Gender equality in Tunisia: weak economy weakens women's standing
Tunisia is regarded as a trailblazer when it comes to women's rights in the Islamic world. However, a weak economy exacerbates traditional gender role thinking, as a team of researchers from the University of Passau found in a study conducted for the International Labour Organization.
Professor Michael Grimm, who holds the Chair of Development Economics, and his team member Ann-Kristin Reitmann carried out a survey to determine to what extent Tunisian women have equal access to business and social life. 'There are deficits, especially in economic empowerment', said Professor Grimm.
The analysis was conducted on the basis of factors such as labour market participation, ownership of assets and control over the use of household income. It was found that Tunisian women face significantly greater challenges in business life than men. This situation was exacerbated by two coinciding factors: conservative views and poor economic growth.
'Tunisia must complete its structural transformation and gain a better positioning in the global economy in order to create jobs that are attractive for well-educated women.'
Prof. Dr. Michael Grimm
A high unemployment rate – as currently seen in Tunisia – further erodes women's standing. Professor Grimm's recommendation: 'Tunisia must complete its structural transformation and gain a better positioning in the global economy in order to create jobs that are attractive for well-educated women.'
The Tunisian Minister of Women, Family and Children, Naziha Laabidi, was in attendance when the researchers from Passau unveiled their findings of the study before some 50 high-ranking academics and politicians in Tunis. The director of the Centre for Arab Women for Training and Research, with whom the researchers jointly organised the presentation of the study findings, said the poor results in the area of economic empowerment had less to do with religion as such but with conservative values. Muslim women holding down jobs does not run counter to any religious principles.
Ann-Kristin Reitmann, Researcher at the Chair of Development Economics, co-ordinated the interviews in Tunisia in collaboration with the Tunisian institute BJKA. A total of 2,511 respondents participated in the survey, 1,320 of whom were women. She said: 'In all, the study shows that 95 percent of all women have empowerment deficits, particularly in business life. For men, this figure drops to 76 percent', explained Reitmann. Professor Grimm added: 'This is a global problem, which we have examined specifically in an Arab context. But it's important to remember that there is hardly a country in the world that achieves top scores when it comes to gender equality.' Germany, for instance, came in at 43rd place out of 144 countries examined in an international comparison of women's empowerment conducted by the World Economic Forum – trailing behind African countries such as Namibia, Rwanda and Burundi. In education, Germany achieved 98th place, followed immediately by Tunisia (99th).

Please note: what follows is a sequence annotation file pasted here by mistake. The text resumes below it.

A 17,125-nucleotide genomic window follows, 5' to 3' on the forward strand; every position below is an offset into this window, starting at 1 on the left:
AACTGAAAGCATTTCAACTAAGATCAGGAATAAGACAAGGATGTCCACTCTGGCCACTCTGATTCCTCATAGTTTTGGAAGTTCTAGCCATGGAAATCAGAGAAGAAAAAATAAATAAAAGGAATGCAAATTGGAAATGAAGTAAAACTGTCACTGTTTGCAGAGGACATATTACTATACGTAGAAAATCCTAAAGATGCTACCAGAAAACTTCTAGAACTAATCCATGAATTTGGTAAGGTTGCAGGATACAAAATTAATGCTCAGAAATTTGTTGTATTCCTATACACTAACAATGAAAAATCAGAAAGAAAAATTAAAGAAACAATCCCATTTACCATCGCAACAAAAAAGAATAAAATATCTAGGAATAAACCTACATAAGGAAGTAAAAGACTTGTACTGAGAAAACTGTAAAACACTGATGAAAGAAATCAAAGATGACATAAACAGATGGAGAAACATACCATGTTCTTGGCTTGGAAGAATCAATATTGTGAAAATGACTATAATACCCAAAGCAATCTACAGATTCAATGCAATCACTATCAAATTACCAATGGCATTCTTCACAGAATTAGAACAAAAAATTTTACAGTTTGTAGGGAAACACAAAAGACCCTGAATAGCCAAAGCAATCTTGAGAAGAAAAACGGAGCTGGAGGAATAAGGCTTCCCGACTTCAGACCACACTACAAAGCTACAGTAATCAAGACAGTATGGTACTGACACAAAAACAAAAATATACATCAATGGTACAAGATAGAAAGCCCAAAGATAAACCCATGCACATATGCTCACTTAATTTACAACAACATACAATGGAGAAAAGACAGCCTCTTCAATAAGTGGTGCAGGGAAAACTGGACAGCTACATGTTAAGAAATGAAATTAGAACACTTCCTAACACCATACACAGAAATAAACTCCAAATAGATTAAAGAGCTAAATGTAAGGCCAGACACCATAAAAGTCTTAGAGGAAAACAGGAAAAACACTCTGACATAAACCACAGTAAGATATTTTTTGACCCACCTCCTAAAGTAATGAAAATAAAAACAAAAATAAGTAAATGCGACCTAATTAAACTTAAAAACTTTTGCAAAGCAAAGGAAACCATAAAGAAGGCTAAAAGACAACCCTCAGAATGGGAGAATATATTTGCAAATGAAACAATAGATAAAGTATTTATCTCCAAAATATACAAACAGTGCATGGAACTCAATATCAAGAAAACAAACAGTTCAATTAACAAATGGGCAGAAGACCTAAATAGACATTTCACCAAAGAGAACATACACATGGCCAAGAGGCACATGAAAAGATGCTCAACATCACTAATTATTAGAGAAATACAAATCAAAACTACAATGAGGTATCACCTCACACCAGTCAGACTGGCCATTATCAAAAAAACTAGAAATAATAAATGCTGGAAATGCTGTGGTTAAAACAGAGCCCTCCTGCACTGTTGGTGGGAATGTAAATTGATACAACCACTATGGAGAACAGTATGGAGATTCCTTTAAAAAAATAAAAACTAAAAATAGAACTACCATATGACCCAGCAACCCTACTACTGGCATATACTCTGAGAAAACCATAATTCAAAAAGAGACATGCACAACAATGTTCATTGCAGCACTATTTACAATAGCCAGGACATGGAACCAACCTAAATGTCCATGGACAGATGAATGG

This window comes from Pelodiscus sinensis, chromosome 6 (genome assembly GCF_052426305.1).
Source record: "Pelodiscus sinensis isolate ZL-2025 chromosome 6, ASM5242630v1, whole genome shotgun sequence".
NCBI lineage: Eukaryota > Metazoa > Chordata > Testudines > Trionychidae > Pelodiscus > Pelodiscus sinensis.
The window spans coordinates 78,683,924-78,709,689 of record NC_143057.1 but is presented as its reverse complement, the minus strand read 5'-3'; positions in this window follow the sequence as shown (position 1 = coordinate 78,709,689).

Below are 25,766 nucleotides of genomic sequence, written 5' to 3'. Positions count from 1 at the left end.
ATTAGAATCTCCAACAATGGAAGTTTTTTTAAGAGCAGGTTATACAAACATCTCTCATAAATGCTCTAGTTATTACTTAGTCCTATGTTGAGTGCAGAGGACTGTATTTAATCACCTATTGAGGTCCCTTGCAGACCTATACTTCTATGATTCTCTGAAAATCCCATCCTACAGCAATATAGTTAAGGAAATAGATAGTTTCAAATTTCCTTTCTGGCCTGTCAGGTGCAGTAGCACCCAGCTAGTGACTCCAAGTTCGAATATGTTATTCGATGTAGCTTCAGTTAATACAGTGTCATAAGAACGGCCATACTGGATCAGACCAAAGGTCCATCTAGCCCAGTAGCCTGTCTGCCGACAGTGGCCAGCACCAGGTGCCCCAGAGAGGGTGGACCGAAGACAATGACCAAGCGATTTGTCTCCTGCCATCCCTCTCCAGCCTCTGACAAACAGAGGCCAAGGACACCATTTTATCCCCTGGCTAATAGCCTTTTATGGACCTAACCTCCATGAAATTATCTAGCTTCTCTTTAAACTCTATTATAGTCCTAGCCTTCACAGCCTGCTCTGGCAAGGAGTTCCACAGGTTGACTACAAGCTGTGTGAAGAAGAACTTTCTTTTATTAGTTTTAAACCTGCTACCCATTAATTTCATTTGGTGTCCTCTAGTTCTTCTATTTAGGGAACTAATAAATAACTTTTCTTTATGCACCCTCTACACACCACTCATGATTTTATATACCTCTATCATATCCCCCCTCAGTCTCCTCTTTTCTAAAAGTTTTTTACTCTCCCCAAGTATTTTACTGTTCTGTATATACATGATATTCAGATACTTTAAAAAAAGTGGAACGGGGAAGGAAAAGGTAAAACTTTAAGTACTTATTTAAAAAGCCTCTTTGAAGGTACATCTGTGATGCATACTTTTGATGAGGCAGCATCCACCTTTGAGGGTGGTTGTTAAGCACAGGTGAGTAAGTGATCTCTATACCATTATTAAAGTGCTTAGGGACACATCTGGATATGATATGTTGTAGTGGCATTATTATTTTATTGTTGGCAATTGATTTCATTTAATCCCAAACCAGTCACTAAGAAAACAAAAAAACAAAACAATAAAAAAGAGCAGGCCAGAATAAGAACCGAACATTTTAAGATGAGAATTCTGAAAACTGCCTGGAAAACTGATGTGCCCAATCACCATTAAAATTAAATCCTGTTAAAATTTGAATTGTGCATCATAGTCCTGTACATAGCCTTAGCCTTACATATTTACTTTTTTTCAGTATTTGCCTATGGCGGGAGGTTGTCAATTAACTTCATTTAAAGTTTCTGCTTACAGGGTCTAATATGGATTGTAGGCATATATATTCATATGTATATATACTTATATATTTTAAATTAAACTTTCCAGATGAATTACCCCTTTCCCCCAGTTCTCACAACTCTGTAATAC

Aspects of economic empowerment aside, the researchers from Passau examined domestic violence against women and the young generation's participation rate in the labour market. The findings are being used to draw up action recommendations for governmental decision-makers in Tunisia in co-operation with Tunisian experts.
The study at the University of Passau was financed by the Fund for Evaluation in Employment of the International Labour Organization (ILO). Other co-operation partners in the study were the universities of Tunis and Sfax and UNU-MERIT in Maastricht.
Percentage of men and women disempowered
The study showed that Tunisian women are somewhat equal to men in social life and in the area of education, sometimes even scoring better than men. Nonetheless, women tend to be hesitant when it comes to taking on jobs in male-dominated sectors. It was also shown that poor economic growth reinforces conservative gender roles: In urban areas, young men agreed by a slight majority (56 percent) with the statement that men should be given preferential treatment when jobs are scarce. The majority of young women rejected this notion. 'In this area we see a great divergence of opinion", Professor Grimm noted.